The Government has admitted that academies do not have to admit children with special needs.
In a letter to England's 150 local councils, the Department for Education and Skills said children with emotional, behavioural and physical difficulties "do not have a statutory right" to choose an academy on school admission forms.
Ian Coates, head of the DfES special needs and disability division, said councils should not force academies to take children with special needs, even though they can force other state schools to do so. He said exercising the same control over academies would undermine their status as independent state schools.
Martin Rogers, co-ordinator of The Education Network, a local authority research unit, estimated that clashes with academies over special needs admissions would rise as the Government attempts to open 200 of the schools by 2010. At present, there are 27.
He said proposals in the white paper, which recommends that all new secondary schools be run by charitable trusts, independent of local council control, would further marginalise special needs children.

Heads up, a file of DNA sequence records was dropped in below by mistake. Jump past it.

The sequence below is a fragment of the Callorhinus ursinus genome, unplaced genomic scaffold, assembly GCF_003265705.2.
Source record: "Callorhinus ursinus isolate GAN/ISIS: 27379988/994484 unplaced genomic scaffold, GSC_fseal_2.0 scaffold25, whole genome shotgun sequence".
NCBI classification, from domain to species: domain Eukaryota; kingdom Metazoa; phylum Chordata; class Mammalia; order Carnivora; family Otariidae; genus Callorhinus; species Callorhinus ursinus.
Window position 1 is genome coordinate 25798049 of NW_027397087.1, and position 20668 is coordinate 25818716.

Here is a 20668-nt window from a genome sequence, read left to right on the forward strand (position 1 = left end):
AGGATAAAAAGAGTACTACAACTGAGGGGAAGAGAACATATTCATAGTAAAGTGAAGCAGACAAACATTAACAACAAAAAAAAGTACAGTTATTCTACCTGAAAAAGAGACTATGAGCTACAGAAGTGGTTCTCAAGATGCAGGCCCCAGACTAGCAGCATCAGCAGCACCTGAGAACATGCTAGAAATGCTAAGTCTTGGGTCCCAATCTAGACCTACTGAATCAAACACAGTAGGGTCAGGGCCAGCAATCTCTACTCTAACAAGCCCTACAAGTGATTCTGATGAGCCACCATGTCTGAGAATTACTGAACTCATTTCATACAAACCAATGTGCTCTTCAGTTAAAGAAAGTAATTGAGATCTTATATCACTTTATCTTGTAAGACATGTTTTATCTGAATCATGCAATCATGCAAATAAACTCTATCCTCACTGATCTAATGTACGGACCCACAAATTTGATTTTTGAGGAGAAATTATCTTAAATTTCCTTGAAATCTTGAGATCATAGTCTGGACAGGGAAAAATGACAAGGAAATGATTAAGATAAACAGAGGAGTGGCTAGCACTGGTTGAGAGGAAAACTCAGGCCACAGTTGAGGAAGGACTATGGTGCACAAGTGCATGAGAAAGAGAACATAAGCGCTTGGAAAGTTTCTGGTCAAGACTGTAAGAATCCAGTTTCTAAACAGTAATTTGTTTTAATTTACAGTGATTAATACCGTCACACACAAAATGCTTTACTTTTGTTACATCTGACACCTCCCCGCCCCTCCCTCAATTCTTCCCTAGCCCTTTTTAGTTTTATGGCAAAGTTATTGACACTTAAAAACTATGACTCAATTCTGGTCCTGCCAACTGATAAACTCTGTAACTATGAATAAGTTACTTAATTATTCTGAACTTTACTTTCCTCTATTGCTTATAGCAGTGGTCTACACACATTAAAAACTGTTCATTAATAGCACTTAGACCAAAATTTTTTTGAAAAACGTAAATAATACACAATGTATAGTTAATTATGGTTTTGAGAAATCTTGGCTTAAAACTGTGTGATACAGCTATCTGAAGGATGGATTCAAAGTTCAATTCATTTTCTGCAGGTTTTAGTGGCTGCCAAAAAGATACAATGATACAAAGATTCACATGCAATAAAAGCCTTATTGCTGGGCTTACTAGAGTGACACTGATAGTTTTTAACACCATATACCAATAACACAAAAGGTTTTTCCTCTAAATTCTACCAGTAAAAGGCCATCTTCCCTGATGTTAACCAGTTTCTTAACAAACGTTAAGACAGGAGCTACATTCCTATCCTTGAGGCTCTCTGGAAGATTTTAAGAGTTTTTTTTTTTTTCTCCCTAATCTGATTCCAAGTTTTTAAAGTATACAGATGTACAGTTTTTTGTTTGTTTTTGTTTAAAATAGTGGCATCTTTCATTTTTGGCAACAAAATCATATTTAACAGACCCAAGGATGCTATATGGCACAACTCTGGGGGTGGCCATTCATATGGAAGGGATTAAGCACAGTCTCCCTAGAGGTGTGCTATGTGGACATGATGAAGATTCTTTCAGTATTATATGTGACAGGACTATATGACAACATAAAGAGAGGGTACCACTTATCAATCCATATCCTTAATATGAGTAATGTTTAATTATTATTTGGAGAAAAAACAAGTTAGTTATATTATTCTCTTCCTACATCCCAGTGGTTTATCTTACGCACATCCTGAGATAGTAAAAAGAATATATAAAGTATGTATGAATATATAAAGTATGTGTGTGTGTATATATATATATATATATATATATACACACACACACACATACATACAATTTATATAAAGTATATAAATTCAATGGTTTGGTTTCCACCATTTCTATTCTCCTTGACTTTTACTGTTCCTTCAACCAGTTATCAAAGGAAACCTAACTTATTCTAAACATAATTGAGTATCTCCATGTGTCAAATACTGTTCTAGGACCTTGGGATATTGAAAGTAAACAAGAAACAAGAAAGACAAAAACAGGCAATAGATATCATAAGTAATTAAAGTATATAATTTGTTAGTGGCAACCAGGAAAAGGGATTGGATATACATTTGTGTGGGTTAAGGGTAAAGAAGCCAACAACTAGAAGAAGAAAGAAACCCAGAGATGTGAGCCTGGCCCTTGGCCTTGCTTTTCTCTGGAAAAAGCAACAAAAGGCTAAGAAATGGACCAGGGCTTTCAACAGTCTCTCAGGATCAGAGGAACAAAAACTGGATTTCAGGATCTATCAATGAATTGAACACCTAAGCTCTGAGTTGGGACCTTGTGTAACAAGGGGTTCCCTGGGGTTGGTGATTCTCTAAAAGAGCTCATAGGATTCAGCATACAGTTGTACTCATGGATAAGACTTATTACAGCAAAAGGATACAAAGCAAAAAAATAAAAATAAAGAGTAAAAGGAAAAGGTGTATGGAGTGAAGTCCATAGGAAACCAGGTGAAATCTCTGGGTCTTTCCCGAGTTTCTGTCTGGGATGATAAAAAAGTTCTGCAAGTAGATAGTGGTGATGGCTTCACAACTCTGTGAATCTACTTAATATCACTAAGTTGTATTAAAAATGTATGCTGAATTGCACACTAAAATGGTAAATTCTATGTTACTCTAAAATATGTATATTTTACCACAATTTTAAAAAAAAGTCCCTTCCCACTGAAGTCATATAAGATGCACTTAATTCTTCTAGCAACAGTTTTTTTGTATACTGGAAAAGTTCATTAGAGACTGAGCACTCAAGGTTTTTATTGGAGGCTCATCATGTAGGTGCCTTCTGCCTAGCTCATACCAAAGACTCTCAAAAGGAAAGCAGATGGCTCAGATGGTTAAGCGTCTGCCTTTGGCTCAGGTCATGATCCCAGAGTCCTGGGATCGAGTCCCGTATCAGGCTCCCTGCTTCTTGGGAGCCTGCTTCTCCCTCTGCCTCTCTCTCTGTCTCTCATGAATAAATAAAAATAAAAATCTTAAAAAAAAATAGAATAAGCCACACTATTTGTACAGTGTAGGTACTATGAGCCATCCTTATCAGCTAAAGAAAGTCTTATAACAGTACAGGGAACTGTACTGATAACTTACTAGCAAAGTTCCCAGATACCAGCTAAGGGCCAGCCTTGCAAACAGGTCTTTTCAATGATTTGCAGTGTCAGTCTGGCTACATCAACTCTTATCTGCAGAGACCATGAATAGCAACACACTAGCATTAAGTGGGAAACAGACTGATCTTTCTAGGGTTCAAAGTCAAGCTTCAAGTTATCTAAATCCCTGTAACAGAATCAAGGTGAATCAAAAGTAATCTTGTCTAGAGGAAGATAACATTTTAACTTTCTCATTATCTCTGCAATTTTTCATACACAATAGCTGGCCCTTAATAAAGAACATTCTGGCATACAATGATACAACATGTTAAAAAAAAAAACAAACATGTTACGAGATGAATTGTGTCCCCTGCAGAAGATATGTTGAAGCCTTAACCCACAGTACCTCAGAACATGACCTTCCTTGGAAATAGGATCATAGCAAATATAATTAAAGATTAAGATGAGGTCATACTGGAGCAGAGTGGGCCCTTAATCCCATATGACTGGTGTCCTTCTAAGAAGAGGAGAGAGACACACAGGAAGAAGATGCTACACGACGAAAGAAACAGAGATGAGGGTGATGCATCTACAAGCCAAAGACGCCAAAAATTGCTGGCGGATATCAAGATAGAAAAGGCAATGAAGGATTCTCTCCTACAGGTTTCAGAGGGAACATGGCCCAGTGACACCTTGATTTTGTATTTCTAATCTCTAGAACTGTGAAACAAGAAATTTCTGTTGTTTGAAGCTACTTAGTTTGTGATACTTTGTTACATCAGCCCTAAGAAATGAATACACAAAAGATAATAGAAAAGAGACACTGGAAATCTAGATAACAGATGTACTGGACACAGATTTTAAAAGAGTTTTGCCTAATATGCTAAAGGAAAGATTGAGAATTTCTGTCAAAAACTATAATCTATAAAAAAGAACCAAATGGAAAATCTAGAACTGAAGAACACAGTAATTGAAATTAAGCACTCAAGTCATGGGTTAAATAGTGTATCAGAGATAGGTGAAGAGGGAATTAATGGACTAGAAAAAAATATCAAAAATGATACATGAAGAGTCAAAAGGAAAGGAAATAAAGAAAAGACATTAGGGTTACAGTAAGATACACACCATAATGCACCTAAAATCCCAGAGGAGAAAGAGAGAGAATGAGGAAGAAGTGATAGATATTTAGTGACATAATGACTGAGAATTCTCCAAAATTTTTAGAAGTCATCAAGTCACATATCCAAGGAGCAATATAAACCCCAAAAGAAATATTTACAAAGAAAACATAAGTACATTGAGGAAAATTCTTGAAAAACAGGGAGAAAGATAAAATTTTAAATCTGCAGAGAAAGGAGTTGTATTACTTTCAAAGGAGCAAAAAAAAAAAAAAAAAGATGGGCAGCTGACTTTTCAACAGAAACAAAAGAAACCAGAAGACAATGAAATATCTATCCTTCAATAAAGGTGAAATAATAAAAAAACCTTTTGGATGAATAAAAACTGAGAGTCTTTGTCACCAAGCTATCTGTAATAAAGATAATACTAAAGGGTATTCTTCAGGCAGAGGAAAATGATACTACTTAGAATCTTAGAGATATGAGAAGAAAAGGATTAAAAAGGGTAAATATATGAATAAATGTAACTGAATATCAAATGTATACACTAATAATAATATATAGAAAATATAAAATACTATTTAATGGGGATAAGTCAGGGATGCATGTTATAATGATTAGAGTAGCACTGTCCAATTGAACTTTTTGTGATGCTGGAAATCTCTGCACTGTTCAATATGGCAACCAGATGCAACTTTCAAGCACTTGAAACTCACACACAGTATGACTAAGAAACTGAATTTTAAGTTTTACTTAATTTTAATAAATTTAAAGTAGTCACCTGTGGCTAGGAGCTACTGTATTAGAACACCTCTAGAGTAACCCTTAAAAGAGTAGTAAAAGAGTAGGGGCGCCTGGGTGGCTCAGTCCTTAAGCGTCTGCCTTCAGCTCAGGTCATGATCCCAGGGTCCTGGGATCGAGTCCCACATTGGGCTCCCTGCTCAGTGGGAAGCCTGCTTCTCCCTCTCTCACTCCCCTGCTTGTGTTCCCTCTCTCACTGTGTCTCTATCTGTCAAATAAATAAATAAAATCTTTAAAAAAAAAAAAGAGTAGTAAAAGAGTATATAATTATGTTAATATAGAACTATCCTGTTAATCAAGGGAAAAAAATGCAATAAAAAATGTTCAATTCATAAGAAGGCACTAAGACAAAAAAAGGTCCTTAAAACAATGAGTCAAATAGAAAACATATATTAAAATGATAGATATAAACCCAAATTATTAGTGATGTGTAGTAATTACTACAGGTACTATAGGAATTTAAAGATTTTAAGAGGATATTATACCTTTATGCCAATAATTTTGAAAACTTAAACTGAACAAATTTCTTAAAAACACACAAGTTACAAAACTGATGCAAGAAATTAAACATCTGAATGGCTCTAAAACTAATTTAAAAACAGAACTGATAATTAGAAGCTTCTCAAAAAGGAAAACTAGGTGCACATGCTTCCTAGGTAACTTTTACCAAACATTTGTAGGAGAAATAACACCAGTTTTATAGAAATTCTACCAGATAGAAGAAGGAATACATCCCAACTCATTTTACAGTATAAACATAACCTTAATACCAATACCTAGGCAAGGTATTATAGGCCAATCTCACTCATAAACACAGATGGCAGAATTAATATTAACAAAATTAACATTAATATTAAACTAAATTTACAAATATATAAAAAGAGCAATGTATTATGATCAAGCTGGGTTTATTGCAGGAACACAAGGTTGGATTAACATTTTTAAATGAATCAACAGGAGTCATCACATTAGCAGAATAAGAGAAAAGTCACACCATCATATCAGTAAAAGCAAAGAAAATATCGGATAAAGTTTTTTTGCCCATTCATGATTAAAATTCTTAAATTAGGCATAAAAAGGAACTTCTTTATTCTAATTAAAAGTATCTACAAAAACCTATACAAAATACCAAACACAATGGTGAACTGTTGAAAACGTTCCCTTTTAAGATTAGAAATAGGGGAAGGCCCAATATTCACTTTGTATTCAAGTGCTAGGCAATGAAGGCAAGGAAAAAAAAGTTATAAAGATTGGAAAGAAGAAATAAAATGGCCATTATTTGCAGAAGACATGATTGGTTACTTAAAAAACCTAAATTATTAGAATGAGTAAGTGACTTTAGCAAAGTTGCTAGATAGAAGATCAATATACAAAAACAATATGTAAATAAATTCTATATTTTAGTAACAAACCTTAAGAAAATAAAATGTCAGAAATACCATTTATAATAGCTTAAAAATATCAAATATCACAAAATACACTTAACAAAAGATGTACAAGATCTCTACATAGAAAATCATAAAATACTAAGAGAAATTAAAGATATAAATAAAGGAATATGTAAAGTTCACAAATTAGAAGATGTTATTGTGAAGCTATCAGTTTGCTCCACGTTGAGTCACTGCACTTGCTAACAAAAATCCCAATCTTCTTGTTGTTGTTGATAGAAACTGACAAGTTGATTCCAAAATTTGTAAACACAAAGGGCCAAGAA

"Academies are meant to be the Government's flagship schools for the disadvantaged and the model for many aspects of the new trust schools," he said.
"The white paper promotes a new role for local authorities as a commissioner of services instead of a provider. Their ability to do this effectively is obviously undermined by such different treatment for academies."
Mr Coates said normal state schools must admit a child if a council disagrees with its decision to refuse a place, though the same rule does not apply for academies, which also need not follow the national curriculum and can alter teachers' contracts. He said: "Where the academy is of the opinion that the child's attendance at the school would be incompatible with the efficient education of other children, the local authority should not name the academy."
The DfES has already set up a dispute resolution service to intervene when councils and academies are at odds over the admissions or statements of special needs pupils. The service tries to resolve disputes before they go to the SEN and disability tribunal. The tribunal has considered 11 appeals involving academies: seven were upheld, three dismissed and one struck out as it fell outside the tribunal's remit. In 200304 it considered 3,637 appeals nationally.
Last year an analysis of three academies by Professor Stephen Gorard, of York university, suggested the schools were raising standards by improving their intake. Only one, Bexley academy, London, was found to still serve the most disadvantaged children. Figures released to Parliament this summer show most academies have fewer deprived pupils than the schools that they replaced.